When one rolls through "the hood," they will usually see a few interesting things. First, we see the pants sagging down below the butt, with a brother who has to use one hand to constantly keep his pants from falling to the ground. You might then see someone else with tattoos up and down both arms, and maybe some additional tattoos on the neck. Actually face tattoos have become all the rage among rappers who don't seem to remember that these things are difficult to remove.

Finally, on my trip through the hood, I might see the woman who somehow thinks that purple and pink hair is attractive, along with the perpetually entertaining gold or platinum grill across the front of one's teeth. This tends to match the Air Jordans, Coach purses and other expensive items that most of us can't afford. Perhaps this has become the high cost of "staying fly."

It's hard to disconnect the influence of hip-hop on some of these odd choices, since everyone seems to want to imitate their favorite rapper or R&B singer. The song "Still Fly" by the group Big Tymers tells it all with the following lyrics: "Gator Boots, with the pimped out Gucci suit; Ain't got no job, but I stay sharp; Can't pay my rent, cause all my money's spent, but thats OK, cause I'm still fly; got a quarter tank gas in my new E-class, But that's alright cause I'm gon' ride; got everything in my momma's name, but I'm hood rich da dada dada da"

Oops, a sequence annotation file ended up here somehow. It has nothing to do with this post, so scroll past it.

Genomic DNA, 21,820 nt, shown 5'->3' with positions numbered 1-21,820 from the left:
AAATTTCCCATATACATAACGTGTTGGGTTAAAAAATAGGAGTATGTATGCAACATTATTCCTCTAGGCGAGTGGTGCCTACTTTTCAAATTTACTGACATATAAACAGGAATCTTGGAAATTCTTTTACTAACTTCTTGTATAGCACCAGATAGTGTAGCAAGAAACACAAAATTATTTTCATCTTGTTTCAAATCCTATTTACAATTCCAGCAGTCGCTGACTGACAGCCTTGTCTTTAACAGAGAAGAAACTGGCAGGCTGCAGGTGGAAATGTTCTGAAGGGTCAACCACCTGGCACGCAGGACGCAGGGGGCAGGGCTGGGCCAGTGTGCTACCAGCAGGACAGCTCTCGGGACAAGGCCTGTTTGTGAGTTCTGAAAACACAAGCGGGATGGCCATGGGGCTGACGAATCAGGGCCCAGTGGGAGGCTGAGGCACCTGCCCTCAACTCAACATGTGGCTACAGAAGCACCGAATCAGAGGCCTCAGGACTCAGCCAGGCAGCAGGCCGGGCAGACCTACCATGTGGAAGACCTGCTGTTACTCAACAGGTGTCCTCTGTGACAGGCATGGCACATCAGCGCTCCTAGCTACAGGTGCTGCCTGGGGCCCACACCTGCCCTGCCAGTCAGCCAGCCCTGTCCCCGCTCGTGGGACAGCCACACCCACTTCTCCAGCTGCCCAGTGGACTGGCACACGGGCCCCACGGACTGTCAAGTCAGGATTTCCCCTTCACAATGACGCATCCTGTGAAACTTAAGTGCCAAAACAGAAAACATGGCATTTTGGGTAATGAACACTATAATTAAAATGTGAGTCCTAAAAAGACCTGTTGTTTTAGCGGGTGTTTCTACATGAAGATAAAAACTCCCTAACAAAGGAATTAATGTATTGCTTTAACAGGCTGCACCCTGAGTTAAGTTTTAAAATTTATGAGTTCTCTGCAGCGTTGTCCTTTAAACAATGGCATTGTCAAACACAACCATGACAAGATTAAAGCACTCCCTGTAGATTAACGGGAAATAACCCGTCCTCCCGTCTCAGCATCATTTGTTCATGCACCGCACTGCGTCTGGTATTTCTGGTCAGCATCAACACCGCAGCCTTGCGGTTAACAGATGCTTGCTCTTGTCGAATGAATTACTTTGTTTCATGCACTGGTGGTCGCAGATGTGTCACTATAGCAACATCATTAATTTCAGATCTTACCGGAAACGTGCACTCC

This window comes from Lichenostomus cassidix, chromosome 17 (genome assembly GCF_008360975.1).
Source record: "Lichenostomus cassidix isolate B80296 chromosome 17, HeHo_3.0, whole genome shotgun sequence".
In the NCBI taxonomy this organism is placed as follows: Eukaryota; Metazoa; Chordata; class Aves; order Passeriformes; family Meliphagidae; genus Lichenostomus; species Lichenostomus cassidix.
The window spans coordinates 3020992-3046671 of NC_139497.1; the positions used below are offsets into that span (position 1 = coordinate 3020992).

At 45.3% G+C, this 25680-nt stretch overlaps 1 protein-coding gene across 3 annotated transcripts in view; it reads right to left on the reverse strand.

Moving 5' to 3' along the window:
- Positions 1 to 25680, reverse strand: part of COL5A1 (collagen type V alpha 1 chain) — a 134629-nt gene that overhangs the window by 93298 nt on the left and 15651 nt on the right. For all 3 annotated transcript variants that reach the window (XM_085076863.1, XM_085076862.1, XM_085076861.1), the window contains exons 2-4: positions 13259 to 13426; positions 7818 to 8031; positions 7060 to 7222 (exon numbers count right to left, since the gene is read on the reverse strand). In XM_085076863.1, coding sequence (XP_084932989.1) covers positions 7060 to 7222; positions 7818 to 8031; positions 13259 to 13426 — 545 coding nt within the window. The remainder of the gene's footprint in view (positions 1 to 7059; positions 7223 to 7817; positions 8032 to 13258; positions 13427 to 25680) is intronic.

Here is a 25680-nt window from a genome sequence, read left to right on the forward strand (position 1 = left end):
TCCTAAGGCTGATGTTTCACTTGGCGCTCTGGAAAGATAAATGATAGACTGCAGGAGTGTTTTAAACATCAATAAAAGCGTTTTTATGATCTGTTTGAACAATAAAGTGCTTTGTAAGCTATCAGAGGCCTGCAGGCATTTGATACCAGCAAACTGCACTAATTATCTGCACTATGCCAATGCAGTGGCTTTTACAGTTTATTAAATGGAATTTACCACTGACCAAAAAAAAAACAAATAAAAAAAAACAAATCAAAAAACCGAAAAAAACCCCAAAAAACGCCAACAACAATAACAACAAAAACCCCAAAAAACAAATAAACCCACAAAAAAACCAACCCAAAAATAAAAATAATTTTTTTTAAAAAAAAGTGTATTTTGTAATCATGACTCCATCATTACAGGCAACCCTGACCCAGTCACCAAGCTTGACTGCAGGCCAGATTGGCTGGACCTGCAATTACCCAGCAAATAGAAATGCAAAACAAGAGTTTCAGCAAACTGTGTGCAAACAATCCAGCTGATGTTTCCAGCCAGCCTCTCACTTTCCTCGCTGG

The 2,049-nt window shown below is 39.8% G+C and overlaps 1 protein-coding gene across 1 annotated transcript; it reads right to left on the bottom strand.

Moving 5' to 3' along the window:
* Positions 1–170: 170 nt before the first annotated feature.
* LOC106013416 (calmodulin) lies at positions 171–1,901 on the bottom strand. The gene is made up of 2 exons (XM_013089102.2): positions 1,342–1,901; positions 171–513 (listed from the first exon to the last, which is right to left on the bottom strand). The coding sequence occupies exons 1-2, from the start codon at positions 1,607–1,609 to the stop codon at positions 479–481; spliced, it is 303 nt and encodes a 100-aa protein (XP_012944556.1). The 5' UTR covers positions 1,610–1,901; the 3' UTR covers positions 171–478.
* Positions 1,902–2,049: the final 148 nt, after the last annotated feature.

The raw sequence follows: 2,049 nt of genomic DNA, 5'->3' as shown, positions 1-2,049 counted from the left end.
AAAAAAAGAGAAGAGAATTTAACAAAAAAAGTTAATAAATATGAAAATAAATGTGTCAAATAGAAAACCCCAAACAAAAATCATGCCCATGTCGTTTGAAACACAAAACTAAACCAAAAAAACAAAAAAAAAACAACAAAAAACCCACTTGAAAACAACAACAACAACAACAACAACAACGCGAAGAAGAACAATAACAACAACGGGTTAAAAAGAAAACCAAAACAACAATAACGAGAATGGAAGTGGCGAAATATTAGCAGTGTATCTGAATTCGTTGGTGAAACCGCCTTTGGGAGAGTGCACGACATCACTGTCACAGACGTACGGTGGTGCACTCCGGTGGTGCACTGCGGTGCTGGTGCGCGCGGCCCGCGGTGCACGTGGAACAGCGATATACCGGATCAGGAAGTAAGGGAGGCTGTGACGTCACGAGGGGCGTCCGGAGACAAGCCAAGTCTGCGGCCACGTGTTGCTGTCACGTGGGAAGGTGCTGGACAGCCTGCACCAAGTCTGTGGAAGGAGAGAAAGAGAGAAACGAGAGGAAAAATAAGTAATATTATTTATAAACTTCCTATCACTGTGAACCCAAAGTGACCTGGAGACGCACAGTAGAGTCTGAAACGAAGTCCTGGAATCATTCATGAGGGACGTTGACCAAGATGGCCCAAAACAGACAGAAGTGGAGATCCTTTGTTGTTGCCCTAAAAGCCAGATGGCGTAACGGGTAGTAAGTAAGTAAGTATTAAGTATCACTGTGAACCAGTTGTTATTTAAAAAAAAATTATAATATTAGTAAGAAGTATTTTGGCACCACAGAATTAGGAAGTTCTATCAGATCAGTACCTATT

Some of these oddities are simply a symptom of changing times. Most old folks think that young people are headed to hell in a hand basket, so this is nothing new. The problem is that many of the people engaging in this strange behavior are women like Ms. Sinkfield, who is actually a grandmother. Additionally, most of us simply cannot afford many of the material items we chase, making us look that much more counter-productive and ridiculous in the process.

When I analyze high black unemployment rates, foreclosure problems, educational issues and the like, I wonder how many of us are voluntarily marginalizing ourselves with neck tattoos, gold grills, sagging pants or a commitment to speaking with Ebonics. While we certainly cannot let good old-fashioned racism off the hook, there is something to be said about doing things that will undermine your ability to compete in the American marketplace. This is not as much a matter of being a conformist as it is about giving your potential client, customer or employer something that they can understand.

Overall, there is a long list of cultural habits that African-Americans may want to reconsider. Eating greasy foods that kill us, cheering for basketball players more than honor roll students, and tattooing ourselves beyond recognition are just a few things we might want to discourage. It's OK to be a little bit different, but there's no excuse for being flat out "trifling."